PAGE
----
Last night I saw a tweet from Matt Gordon (b|t); the topic caught my eye – “How I Became A…SQL Server Data Professional”. The original idea spawned from Kevin who is known as the SQL Cyclist (b|t) over here at this post
I’ll have to fill in the blank the same as Matt Gordon has with “How I Became A SQL Server Data Professional”
It definitely was not a bed of roses to get to where I am at now. My story is the same as many others across the world in that I became a DBA pretty much on accident at the time. I was a developer right out of college writing code in a language called Progress (think Visual Basic). I still remember to this today seeing variables in the code that had been passed down for a while with the Gilligan Island characters; you know skipper = minnow + Gilligan.
Needless to say I spent three years at that job and enjoyed it, but with growth and thinking I could take on the world I wanted to spread my wings and fly a little bit; which landed me the next 8 years at a place where my groundwork for getting into SQL would really flourish. I was doing SQL development work sprinkled in with some .Net and quickly realized that I wanted to stick with the core engine. Not sure why but SQL just stuck; it was intriguing to me. How to make queries run faster, how to get the most out of the engine, why were queries taking such a long time to execute. All these things kept running through my head. Doing database work was building me into becoming the DBA that would bring me to my next job.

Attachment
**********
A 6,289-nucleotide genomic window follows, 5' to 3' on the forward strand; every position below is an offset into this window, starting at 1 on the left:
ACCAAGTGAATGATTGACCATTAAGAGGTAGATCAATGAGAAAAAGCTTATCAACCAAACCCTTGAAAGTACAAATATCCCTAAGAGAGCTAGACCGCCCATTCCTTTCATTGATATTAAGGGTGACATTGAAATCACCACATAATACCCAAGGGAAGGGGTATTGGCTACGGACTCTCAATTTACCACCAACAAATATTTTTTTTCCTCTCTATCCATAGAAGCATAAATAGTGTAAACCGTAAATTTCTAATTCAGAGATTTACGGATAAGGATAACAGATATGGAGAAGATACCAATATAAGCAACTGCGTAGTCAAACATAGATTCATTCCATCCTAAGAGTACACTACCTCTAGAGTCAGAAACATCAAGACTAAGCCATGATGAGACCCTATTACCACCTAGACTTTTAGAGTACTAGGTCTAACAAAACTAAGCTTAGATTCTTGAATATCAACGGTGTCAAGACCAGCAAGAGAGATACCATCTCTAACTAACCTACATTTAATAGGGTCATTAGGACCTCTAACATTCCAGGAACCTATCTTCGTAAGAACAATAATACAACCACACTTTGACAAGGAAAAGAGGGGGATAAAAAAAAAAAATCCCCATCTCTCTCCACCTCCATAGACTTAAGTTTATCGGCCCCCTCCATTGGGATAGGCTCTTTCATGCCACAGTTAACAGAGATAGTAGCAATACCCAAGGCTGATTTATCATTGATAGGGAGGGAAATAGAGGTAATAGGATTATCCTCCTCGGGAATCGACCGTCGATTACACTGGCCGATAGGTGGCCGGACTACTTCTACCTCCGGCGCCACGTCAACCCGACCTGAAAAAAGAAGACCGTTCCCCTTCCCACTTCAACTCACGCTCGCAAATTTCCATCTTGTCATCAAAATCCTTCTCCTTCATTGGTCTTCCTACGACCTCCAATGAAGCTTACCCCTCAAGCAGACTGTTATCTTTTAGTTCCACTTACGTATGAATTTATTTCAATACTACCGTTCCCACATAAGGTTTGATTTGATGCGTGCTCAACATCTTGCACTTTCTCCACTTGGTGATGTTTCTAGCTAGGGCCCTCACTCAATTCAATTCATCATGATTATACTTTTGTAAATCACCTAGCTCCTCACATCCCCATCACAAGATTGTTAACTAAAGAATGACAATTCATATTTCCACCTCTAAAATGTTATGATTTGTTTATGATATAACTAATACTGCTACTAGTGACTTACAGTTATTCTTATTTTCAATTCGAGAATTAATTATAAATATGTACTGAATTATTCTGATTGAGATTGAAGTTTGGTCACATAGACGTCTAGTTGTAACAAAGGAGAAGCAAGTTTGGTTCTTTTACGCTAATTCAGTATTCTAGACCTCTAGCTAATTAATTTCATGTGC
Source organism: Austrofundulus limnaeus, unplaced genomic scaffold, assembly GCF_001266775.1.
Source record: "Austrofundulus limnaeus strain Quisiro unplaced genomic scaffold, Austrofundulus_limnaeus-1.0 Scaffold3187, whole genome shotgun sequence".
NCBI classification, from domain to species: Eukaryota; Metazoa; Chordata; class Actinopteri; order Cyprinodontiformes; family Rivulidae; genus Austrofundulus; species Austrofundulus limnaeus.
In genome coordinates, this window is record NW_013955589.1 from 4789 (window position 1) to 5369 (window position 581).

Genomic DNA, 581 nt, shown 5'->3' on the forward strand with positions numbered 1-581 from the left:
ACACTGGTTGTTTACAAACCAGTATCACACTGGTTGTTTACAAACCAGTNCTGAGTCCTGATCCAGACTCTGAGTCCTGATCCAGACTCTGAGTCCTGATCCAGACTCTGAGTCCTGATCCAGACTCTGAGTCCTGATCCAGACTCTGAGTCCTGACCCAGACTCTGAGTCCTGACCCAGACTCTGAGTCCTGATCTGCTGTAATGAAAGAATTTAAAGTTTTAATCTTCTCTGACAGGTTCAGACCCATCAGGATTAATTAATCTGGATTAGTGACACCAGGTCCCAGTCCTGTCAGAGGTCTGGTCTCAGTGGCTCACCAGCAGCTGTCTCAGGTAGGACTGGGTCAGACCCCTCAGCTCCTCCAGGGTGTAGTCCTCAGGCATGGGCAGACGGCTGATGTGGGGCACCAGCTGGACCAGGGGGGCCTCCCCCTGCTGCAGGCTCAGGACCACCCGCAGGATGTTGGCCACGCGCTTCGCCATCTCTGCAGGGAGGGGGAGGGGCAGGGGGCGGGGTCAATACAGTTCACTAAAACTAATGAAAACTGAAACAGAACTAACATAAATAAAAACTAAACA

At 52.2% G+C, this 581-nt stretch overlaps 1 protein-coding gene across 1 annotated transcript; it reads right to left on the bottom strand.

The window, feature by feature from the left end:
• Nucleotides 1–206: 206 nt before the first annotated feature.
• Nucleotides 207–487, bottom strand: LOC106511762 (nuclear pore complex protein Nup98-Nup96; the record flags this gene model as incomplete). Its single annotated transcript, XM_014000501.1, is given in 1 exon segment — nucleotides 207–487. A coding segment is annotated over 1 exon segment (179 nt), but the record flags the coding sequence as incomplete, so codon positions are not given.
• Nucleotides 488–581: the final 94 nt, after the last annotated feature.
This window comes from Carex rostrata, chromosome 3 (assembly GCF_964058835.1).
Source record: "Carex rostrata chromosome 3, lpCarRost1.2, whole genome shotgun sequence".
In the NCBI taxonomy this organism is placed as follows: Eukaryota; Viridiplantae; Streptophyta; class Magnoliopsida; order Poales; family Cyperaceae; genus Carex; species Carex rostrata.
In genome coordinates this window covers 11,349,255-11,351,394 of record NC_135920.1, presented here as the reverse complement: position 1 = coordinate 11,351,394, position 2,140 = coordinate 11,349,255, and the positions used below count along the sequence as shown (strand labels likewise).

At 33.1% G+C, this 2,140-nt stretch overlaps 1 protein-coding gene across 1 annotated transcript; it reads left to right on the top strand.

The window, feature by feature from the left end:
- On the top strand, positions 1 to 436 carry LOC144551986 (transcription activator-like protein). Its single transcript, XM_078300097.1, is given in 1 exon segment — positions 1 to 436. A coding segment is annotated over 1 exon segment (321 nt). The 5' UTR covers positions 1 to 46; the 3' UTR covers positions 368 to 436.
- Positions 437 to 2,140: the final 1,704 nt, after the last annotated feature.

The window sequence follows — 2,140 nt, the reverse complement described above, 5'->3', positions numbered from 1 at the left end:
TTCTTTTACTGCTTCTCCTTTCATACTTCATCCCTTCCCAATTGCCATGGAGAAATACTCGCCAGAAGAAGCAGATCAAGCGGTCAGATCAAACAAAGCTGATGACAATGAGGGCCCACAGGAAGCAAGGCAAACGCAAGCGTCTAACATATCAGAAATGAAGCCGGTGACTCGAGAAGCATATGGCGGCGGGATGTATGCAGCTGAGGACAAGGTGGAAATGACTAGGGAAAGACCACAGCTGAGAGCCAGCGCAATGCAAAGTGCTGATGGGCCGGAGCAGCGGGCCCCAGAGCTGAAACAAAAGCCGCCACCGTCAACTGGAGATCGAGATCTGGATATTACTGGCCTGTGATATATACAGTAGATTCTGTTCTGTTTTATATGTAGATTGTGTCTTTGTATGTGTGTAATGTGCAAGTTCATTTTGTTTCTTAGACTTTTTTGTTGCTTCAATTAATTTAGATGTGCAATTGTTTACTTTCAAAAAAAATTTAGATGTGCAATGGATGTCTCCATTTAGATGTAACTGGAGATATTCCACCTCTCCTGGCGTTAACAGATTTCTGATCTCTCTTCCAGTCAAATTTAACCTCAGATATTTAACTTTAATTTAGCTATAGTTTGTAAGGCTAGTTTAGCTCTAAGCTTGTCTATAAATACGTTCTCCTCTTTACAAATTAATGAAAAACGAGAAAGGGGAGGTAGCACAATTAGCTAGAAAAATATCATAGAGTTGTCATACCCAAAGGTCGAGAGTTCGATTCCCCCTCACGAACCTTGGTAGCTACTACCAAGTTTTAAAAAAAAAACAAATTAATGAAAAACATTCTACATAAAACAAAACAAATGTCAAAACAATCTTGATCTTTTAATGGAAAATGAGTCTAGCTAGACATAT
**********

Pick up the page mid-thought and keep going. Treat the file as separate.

It was at this job where I got my feet wet with what SQL Community, PASS Summit, and Mentorship was all about. It’s been 5 solid years since getting involved and it has been one heck of a ride. As I sit back and look at where I started to where I am today I would never have guessed it. If you were to go back when I was younger people in my past would tell you that if it wasn’t sports oriented I would not have anything to do with it. Becoming a SQL Data Professional is not just a job to me; it’s a passion.
As I sit here and reflect back to all those memories I’m thankful for each one of them. No, it hasn’t always been easy. I believe the harder times have molded me and made me into a stronger more durable Data Professional. Whatever road you take to become what you are remember one thing – it is your journey; your story. You are the CEO of your destiny. Rise and grind – get it done.
I encourage you to take Kevin’s initial request to heart and think about when you became what you are now. How did you get there? What roads did you travel? Hope you had a good time reading this post; as it sparked a lot of memories for me. I wouldn’t trade any of them for anything in the world.
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